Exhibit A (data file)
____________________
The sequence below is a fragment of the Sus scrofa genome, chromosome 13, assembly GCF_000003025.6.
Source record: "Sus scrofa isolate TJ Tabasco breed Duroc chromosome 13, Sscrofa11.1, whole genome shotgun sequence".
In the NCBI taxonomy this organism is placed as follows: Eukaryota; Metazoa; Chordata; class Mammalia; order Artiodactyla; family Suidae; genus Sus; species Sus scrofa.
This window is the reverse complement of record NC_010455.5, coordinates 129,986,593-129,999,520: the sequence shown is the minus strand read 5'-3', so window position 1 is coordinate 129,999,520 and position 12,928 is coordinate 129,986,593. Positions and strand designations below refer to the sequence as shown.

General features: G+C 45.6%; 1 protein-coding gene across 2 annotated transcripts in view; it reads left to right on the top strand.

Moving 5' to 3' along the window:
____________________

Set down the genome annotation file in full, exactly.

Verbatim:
The sequence below is a fragment of the Sus scrofa genome, chromosome 13, assembly GCF_000003025.6.
Source record: "Sus scrofa isolate TJ Tabasco breed Duroc chromosome 13, Sscrofa11.1, whole genome shotgun sequence".
In the NCBI taxonomy this organism is placed as follows: Eukaryota; Metazoa; Chordata; class Mammalia; order Artiodactyla; family Suidae; genus Sus; species Sus scrofa.
This window is the reverse complement of record NC_010455.5, coordinates 129,986,593-129,999,520: the sequence shown is the minus strand read 5'-3', so window position 1 is coordinate 129,999,520 and position 12,928 is coordinate 129,986,593. Positions and strand designations below refer to the sequence as shown.

General features: G+C 45.6%; 1 protein-coding gene across 2 annotated transcripts in view; it reads left to right on the top strand.

Moving 5' to 3' along the window: